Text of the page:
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Widening Gender Pay Gap sees Australia fall Furthest in Global Rankings: PwC Women in Work Index

3 March 2015

Australia dropped six places to 15th position - the largest drop out of the 27 OECD countries measured - in an annual index that ranks female economic empowerment, Global head of PwC's People Business Jon Williams announced today.

"Australia now sits right on the average, and trending to below the average, largely due to an increased gender pay gap and a small increase in female unemployment," Mr Williams said.

The PwC Women in Work Index is a weighted average of measures including equality of earnings, the ability of women to access employment opportunities and job security.

Other findings include:

  • The UK rose four places to 14th position, reflecting general strong labour market performance, with particular growth in female employment; this reversed falls in previous years for the UK.
  • The Nordic countries continue to dominate the top positions on the Index and have done so since 2000.
  • Other notable risers on the Index were the US and Hungary.
  • Poland was the second worst performing nation behind Australia, slipping five places from 15th to 20th.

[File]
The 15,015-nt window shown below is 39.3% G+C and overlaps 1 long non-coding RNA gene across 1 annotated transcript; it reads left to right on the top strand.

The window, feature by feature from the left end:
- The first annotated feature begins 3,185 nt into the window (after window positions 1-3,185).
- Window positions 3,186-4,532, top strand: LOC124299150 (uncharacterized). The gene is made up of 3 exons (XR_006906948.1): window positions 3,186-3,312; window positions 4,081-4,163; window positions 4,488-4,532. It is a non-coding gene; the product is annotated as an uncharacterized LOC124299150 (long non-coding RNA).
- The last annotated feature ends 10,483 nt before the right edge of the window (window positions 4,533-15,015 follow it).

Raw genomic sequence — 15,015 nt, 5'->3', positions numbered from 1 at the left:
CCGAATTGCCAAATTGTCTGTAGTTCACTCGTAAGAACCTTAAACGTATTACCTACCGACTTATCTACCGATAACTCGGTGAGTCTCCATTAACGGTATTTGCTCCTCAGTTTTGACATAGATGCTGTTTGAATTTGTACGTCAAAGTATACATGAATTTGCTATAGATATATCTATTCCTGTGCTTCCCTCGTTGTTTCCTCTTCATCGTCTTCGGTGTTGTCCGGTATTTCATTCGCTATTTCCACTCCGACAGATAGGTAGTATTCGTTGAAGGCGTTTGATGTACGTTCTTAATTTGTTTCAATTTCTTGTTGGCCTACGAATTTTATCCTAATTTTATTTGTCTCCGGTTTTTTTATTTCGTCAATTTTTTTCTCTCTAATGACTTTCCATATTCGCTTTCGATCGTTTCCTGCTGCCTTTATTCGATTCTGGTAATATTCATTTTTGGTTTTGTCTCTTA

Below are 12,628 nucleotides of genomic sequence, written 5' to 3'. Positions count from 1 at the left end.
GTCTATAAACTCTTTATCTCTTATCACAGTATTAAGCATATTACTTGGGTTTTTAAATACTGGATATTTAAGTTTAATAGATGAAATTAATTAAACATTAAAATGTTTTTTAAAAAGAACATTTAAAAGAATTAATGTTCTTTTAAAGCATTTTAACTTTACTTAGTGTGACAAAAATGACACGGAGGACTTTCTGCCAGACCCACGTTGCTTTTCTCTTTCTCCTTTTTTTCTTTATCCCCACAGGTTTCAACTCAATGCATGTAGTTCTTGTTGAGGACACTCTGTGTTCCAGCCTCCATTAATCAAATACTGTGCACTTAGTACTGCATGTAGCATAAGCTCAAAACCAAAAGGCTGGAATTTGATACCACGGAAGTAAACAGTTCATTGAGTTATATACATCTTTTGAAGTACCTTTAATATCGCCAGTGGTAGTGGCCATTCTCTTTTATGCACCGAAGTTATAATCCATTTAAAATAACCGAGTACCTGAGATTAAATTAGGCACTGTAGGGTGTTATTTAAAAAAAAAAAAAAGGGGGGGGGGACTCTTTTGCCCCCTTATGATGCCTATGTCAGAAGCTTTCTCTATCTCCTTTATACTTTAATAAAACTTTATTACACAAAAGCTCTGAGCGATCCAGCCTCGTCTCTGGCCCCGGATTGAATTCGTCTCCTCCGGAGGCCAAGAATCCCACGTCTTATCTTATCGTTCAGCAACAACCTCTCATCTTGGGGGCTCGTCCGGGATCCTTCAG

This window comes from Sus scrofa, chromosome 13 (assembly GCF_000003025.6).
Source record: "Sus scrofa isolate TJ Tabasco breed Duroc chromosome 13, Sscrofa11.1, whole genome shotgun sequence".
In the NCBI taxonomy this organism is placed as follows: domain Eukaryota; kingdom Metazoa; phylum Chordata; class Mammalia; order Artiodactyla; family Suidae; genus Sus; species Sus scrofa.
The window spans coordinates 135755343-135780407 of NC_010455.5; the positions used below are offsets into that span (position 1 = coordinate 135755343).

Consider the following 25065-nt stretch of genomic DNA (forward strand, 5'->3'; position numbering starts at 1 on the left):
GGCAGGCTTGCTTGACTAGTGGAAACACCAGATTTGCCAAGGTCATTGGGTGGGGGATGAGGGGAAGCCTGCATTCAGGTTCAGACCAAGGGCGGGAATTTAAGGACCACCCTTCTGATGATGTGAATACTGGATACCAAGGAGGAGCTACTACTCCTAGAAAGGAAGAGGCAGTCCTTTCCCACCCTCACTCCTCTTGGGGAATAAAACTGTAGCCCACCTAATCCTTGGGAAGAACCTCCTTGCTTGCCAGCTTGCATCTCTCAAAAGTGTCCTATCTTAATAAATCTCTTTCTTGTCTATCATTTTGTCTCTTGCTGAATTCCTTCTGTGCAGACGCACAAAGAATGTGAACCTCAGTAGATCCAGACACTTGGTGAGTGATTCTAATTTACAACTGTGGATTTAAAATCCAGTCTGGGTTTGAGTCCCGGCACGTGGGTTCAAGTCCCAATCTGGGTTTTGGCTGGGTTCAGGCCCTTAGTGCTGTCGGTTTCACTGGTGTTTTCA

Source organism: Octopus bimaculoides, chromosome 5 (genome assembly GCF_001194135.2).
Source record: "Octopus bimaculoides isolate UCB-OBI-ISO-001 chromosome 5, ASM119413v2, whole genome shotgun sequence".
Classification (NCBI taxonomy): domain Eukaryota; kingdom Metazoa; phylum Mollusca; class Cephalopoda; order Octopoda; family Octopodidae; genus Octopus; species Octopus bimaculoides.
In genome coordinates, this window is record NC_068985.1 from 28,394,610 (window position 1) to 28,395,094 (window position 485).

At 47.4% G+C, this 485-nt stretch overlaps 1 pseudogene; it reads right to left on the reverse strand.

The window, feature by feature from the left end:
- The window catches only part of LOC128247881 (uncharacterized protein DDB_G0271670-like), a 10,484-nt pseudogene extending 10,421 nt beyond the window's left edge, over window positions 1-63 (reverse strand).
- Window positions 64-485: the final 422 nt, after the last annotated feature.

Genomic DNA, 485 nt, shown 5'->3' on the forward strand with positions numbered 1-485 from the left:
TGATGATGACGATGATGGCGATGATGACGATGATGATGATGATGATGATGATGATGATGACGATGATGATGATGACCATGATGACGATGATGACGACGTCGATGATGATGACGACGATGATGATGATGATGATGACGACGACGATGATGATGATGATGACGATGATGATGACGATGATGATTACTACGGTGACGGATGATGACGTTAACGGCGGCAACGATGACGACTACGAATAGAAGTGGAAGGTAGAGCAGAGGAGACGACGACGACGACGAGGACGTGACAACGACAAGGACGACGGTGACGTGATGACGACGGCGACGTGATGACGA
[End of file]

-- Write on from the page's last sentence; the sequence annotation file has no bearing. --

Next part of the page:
"While there has been some progress on boardroom membership, the gender pay gap is proving to be an intractable problem for Australian business," Mr Williams said.

"The Federal Government has acknowledged that gender reporting is critical to drive cultural change, however last week it announced that there would be reductions in the expected reporting requirements.

"Achieving gender equality requires consideration of all different kinds of levers, including recruitment, retention, promotion, remuneration, and workplace policies.

"Whilst we have to ensure we don't unnecessarily burden businesses with red tape reporting, it is vital we continue to collect data on things like recruitment measures and Chief Executive Officer pay.

"What gets measured gets done and, as these results demonstrate, we still have a long way to go in Australia.

"Without detailed information like this, some of these levers get forgotten or hidden."

Mr Williams used an example within the latest WGEA data that will now not attract more detailed reporting in 2015-16.

"In the Financial and Insurance Services industry, the latest WGEA data showed the 28.4 per cent gender gap in base remuneration blew out to 36.1 per cent when variable components, such as a bonus, were added to get to total remuneration," he said.

"Components of total remuneration, like bonus and equity awards, were to be separately reported on in 2015 - 16, but are now not required under the Governments changes.

"We need this kind of information to be available for analysis so organisations can address this disparity.

"Gender equality in the workplace is not just the right thing to do, it is a sound business decision.

"A diverse and flexible workforce generates better business outcomes for an organisation.

"Business and government leaders must continue to lead cultural change or we will further slip down the rankings."

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